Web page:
Medina Mayrit: The Origins of Madrid

الغلاف الأمامي
Algora Publishing, 2012 - 224 من الصفحات
Ana Ruiz visits the monuments, architecture and archeological remains of early Madrid, tracing its evolution up until the Christian conquest in the late 11th century. This history gives special emphasis to Madrids Moorish origins, while savoring the piquant blend of Celtiberian, Roman and Visigoth elements that give it such a distinctive style. Now the capital of Spain, Madrid was originally founded as a modest fortress intended to protect nearby Toledo. It had just a small military population during the 9th and 10th centuries, as well as the Morería of the early Christian era, yet it evolved into an influential cultural center. The author highlights colorful personalities and shows how, throughout al-Andalus or Moorish Spain, Mayrit was a leader in pottery techniques, agricultural methods and hydraulic engineering. Amply illustrated, the book is a virtual portrait of the city and a virtual walking tour, offering specific information for those who wish to stroll the streets and visit archaeological, architectural and geographical sites that have been preserved. The author closes with etymological theories relating to terms and place-names appearing throughout the book, and provides historical and geographical background.

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1 Mantua Carpetana Ancient Madrid
2 Matrice Roman and Visigoth Madrid
3 Mayrit 8th9th Centuries
4 Mayrit 10th 11th Centuries
5 Magerit Christian Madrid
6 Moorish Madrid Today
7 Toledo Yesterday and Today
8 Curious Facts about Madrid
9 Etymology
10 Closing
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نبذة عن المؤلف (2012)

Andrea Chapdelaine received her B.A. in psychology and justice studies from the University of New Hampshire and her Ph.D. in social psychology from the University of Connecticut. Now at Albright College, she is acting vice president of academic affairs and an associate professor in psychology. Previous articles on service-learning pedagogy have appeared in "Teaching of Psychology and CUR Quarterly,"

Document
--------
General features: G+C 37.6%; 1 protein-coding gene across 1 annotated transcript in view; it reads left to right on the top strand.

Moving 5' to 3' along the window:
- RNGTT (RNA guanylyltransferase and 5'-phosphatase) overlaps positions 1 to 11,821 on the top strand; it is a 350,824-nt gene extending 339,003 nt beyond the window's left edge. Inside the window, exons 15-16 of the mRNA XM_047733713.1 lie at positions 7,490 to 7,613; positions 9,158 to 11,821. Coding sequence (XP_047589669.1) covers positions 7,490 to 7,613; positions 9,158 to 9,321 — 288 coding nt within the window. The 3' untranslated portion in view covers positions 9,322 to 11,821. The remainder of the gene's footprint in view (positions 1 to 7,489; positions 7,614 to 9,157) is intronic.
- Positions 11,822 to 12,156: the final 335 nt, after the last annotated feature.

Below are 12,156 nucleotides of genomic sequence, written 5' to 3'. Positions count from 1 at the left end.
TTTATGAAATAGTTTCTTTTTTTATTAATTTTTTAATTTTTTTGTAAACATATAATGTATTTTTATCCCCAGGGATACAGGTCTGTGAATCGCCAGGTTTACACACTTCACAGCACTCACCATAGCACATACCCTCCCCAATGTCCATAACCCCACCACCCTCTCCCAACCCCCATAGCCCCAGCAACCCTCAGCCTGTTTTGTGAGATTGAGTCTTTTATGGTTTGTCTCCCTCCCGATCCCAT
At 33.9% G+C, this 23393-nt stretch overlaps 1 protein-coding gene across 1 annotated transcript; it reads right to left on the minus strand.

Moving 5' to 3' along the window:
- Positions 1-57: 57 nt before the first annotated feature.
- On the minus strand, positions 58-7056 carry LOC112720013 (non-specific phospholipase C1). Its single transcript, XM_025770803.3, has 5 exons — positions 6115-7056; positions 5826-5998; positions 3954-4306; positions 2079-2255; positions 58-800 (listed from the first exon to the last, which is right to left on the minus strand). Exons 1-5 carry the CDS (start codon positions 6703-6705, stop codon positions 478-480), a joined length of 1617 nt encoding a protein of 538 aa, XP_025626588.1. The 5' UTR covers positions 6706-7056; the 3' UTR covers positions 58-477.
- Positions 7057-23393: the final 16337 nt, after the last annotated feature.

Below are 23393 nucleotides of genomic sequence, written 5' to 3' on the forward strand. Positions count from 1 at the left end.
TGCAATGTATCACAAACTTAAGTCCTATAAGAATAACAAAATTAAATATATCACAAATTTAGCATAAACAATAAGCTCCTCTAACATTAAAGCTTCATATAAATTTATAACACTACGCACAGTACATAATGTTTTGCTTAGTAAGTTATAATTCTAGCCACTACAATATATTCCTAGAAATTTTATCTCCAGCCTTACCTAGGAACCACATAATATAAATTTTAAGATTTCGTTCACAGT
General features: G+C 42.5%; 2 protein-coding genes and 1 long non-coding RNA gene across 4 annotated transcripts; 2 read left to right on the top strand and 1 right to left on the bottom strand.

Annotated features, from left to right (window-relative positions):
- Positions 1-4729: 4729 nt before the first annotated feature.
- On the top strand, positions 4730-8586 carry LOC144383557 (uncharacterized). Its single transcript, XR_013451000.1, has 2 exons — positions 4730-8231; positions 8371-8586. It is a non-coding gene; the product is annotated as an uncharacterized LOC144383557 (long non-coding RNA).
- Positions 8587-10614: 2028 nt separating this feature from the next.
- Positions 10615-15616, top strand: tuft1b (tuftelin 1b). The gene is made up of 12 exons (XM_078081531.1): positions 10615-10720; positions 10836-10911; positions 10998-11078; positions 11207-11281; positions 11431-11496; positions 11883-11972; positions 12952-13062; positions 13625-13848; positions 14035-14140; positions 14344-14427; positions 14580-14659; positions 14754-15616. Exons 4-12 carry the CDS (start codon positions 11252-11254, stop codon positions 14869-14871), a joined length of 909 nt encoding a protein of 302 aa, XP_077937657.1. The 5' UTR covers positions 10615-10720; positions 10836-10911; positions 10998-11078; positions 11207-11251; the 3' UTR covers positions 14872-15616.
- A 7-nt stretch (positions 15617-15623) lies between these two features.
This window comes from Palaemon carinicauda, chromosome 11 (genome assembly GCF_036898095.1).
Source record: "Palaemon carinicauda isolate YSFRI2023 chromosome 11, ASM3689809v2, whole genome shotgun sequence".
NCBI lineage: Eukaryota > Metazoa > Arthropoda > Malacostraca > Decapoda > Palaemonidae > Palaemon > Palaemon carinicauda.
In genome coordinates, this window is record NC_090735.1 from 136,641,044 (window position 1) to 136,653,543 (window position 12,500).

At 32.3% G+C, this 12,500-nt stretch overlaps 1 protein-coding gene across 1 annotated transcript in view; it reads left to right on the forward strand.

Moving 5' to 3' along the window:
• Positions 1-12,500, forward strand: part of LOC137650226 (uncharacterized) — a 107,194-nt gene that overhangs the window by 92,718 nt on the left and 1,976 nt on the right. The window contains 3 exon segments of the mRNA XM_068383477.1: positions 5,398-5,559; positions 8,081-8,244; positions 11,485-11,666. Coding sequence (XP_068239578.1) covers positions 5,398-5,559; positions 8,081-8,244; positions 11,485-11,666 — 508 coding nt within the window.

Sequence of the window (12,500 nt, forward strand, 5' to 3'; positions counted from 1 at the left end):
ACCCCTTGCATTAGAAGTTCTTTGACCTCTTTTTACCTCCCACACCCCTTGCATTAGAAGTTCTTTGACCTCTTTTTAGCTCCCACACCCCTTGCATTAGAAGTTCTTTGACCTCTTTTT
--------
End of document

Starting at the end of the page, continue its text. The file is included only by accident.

Ana Ruiz is an associate professor at Alvernia College. She earned a bachelor's degree at Catholic University of Pernambuco while growing up in Brazil. She completed her master's degree in cognitive development at Federal University of Pernambuco and obtained a doctoral degree in developmental psychology from Cornell University. She has used service-learning mostly in undergraduate research courses or outcome evaluations programs. In June 2003 she received a Campus Compact grant to identify the effect of service-learning experience on alumni employment choices in community engagement. She has also participated in several conferences discussing service-learning issues in general and the ethics of service-learning in particular.

Judith Warchal earned her B.A. in elementary/special education from King's College, her M.S. in rehabilitation counseling from the University of Scranton, and her Ph.D. in counseling psychology from Lehigh University. She is an associate professor of psychology and coordinator of the Master of Arts in Community Counseling at Alvernia College. She is a licensed psychologist with a clinical practice at the Center for Mental Health at The Reading Hospital and Medical Center. Her research interests include service-learning, program evaluation, and mental healthissues of the elderly.

Carole Wells is an associate professor of psychology and interim assistant dean at Kutztown University, She developed an interest in psychology while an undergraduate at LaSalle University. She received her Ph.D. in social psychology and human resource management from Temple University. In addition to service-learning as pedagogy, her research focuses on trust, strategies of influence, and leadership in organizations; post-retirement activities of leaders and nonleaders; and conflict and conflict resolution.

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